This investigation and litigation has brought significant attention to the generic drug and pharmaceutical industry at large, including increased scrutiny and calls for action by Congress (such as the US House of Representatives Committee on Oversight and Reform’s three-year Drug Pricing Investigation, which culminated in a majority staff report released in December 2021). Several pieces of legislation aimed at reigning in pharmaceutical prices have also been introduced. In all, these investigations and litigation, coupled with the increases in oversight and willingness to investigate by state and federal governments, suggest that the pharmaceutical industry will remain subject to heightened scrutiny of its business practices for many years to come.


As we move into the second quarter of 2022, one thing is abundantly clear: The DOJ’s aggressive criminal antitrust enforcement will only continue to increase. The Division ended the last fiscal year with 146 open grand jury investigations—the most in 30 years.[11] President Biden has made competition a priority for his administration.[12] Attorney General Garland has specifically identified “reinvigorating antitrust enforcement” as at the center of the DOJ’s mission.[13] In its FY 2022 budget request, the DOJ requested a 9% increase in spending, amounting to an additional $200 million.[14]

At the same time, there seems to be a shift in tone and approach at the Division. The Division has started to push the boundaries of criminal antitrust enforcement. As noted above, it has pursued naked no-poach agreements criminally, something that it had never done prior to 2020. In recent remarks to the ABA Institute on White Collar Crime, Richard Powers, the US Deputy Assistant Attorney General for Criminal Enforcement in the Division, noted that the Division is also prepared to criminally charge individual executives for violations of Section 2 of the Sherman Act, the provision that prohibits market monopolization—another exceedingly aggressive and controversial approach and something that the Division has not done in decades. To cap it off, the Division has shown a tendency, of late, to take cases to trial, rather than negotiate resolutions. And, it has hired a number of prominent Criminal Division alumni, several with significant trial experience, to help with this effort. All of this suggests that the Division is prepared to stretch the law in places and go the distance to pursue what it views as criminal violations of the antitrust laws.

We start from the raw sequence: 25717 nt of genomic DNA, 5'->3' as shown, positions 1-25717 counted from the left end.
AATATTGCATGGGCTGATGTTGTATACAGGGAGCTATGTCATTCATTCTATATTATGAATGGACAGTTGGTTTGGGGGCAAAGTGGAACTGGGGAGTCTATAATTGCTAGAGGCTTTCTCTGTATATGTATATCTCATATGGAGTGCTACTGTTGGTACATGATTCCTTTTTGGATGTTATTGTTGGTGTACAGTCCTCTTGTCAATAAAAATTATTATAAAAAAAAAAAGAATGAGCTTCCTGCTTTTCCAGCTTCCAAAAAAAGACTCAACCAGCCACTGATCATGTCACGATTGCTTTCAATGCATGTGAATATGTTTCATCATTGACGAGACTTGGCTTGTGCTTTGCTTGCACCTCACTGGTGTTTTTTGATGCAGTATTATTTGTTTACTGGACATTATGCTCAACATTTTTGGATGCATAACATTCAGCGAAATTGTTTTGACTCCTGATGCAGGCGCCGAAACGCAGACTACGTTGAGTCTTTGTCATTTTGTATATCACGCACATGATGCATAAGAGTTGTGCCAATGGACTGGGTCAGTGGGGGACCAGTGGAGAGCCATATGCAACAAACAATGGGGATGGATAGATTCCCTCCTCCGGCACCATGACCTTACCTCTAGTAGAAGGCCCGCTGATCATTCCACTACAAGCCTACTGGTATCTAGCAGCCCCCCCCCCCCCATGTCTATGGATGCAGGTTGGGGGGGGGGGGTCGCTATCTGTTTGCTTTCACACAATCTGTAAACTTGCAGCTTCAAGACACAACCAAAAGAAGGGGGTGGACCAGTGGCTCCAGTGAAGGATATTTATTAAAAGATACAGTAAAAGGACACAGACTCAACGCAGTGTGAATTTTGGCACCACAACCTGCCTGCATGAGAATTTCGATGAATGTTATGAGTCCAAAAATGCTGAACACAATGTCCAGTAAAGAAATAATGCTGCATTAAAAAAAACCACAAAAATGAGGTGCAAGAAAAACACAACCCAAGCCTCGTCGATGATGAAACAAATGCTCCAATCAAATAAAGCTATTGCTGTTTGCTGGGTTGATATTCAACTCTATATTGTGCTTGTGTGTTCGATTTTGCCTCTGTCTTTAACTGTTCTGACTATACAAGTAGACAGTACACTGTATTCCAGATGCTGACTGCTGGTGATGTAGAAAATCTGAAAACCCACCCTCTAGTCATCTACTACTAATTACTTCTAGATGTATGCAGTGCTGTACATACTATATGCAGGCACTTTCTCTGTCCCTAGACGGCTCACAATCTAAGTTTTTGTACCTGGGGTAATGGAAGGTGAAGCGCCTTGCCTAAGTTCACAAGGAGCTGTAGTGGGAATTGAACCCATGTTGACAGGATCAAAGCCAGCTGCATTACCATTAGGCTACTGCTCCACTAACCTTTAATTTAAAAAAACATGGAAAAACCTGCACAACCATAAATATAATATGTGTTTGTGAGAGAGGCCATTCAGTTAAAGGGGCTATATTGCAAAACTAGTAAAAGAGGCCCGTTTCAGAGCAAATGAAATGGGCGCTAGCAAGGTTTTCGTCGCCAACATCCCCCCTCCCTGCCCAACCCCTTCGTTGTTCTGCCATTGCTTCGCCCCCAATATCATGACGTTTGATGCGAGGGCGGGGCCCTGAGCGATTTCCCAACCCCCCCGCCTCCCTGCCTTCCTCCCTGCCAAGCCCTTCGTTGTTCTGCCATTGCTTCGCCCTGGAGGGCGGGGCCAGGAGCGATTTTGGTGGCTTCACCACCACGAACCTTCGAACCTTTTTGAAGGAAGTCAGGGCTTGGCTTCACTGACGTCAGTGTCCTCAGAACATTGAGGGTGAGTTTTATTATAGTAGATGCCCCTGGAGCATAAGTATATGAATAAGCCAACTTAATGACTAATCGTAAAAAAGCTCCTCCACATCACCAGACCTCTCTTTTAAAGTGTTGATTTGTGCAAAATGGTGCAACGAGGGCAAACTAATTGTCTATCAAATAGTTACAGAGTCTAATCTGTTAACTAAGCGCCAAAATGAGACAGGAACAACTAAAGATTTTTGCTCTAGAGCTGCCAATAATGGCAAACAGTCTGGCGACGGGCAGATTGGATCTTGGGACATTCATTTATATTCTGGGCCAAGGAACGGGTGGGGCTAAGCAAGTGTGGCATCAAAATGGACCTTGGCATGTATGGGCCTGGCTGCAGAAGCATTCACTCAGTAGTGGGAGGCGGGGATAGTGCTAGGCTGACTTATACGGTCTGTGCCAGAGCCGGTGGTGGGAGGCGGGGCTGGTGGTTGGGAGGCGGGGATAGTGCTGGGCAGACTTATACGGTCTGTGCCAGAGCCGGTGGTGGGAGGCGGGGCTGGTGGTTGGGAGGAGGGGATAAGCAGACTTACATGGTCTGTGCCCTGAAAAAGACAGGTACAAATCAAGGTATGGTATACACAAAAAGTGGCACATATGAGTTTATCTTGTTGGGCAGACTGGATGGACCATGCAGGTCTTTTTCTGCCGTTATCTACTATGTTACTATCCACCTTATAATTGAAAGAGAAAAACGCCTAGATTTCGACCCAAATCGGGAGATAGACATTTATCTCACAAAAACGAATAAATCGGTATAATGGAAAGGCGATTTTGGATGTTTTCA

[1] Attorney General Merrick B. Garland Remarks to the ABA Institute on White Collar Crime, Thursday, March 3, 2022,

[2] Christopher Rowland, Investigation of generic ‘cartel’ expands to 300 drugs, THE WASHINGTON POST (Dec. 9, 2018),

[3] Pretrial Order No. 171 (Revised Bellwether Selection; Stay of Certain Discovery), MDL 2724 Dkt. 1769 (E.D. Pa. May 7, 2021), at p. 3.

[4] In re: Generics, Pretrial Order No. 188 (Schedule of Further Proceedings in Bellwether Cases), available at

[5] Id.

[6] U.S. v. Teva Pharmaceuticals USA, Inc. and Glenmark Pharmaceuticals, USA, U.S. DEP’T OF JUSTICE (Aug. 25, 2020),

[7] US v. Teva Pharmaceuticals USA, Inc. and Glenmark Pharmaceuticals, USA, No. 20-200 Dkt. 146 (E. D. Pa. Jan. 14, 2022).

[8] Letter from D. Axelrod and K. Stojilkovic to Judge Surrick re: United States v. Glenmark Pharmaceuticals Inc., USA et al., 20-cr-200 (RBS), No. 2:20-cr-00200-RBS Dkt. 94 (June 10, 2021).

[9] Normally, in a cartel investigation, guilty pleas would be used; however, because a guilty plea would bar these companies from participating in certain government healthcare programs, which would effectively terminate business for some of the companies involved and deprive millions of Americans of important, often life-saving medication, the DOJ used DPAs in these settlements.

[10] Pharmaceutical Companies Pay Over $400 Million to Resolve Alleged False Claims Act Liability for Price-Fixing of Generic Drugs, U.S. DEP’T OF JUSTICE
(Oct. 1, 2021),

[11] Id.



[14] Id.